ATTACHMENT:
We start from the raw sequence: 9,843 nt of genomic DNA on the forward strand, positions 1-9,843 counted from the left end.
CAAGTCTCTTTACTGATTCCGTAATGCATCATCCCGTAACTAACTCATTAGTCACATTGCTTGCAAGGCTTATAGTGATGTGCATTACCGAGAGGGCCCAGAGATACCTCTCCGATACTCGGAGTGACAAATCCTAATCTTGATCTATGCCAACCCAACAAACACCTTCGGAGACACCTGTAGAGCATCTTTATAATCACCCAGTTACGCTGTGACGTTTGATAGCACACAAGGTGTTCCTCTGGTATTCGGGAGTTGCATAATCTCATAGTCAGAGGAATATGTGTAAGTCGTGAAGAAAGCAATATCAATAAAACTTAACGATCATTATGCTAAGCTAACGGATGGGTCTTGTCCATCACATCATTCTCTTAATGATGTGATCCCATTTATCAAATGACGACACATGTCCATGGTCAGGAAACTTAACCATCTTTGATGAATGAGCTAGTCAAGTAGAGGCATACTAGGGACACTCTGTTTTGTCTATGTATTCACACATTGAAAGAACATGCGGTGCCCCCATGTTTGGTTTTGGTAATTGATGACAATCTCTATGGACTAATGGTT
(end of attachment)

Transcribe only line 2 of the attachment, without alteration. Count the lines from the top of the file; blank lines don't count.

CAAGTCTCTTTACTGATTCCGTAATGCATCATCCCGTAACTAACTCATTAGTCACATTGCTTGCAAGGCTTATAGTGATGTGCATTACCGAGAGGGCCCAGAGATACCTCTCCGATACTCGGAGTGACAAATCCTAATCTTGATCTATGCCAACCCAACAAACACCTTCGGAGACACCTGTAGAGCATCTTTATAATCACCCAGTTACGCTGTGACGTTTGATAGCACACAAGGTGTTCCTCTGGTATTCGGGAGTTGCATAATCTCATAGTCAGAGGAATATGTGTAAGTCGTGAAGAAAGCAATATCAATAAAACTTAACGATCATTATGCTAAGCTAACGGATGGGTCTTGTCCATCACATCATTCTCTTAATGATGTGATCCCATTTATCAAATGACGACACATGTCCATGGTCAGGAAACTTAACCATCTTTGATGAATGAGCTAGTCAAGTAGAGGCATACTAGGGACACTCTGTTTTGTCTATGTATTCACACATTGAAAGAACATGCGGTGCCCCCATGTTTGGTTTTGGTAATTGATGACAATCTCTATGGACTAATGGTT